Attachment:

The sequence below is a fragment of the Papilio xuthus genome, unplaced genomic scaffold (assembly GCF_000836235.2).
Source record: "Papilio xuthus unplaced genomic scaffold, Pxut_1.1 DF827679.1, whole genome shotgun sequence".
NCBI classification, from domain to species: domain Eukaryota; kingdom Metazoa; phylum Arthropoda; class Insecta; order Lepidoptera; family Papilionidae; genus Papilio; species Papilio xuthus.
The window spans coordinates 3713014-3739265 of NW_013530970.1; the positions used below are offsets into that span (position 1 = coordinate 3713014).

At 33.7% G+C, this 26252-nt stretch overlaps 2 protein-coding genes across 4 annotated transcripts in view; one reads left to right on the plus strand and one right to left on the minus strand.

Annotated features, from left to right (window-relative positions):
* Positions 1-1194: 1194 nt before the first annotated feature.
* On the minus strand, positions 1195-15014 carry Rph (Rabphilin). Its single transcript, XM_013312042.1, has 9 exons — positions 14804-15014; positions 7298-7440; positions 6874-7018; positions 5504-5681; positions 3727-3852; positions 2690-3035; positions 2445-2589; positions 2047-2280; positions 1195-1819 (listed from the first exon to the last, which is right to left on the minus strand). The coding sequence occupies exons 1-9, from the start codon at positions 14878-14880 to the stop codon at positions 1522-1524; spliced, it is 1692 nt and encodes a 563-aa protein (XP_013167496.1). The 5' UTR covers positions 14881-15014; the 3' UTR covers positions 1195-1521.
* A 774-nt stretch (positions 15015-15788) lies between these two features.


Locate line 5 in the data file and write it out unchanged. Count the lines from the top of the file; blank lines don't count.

At 33.7% G+C, this 26252-nt stretch overlaps 2 protein-coding genes across 4 annotated transcripts in view; one reads left to right on the plus strand and one right to left on the minus strand.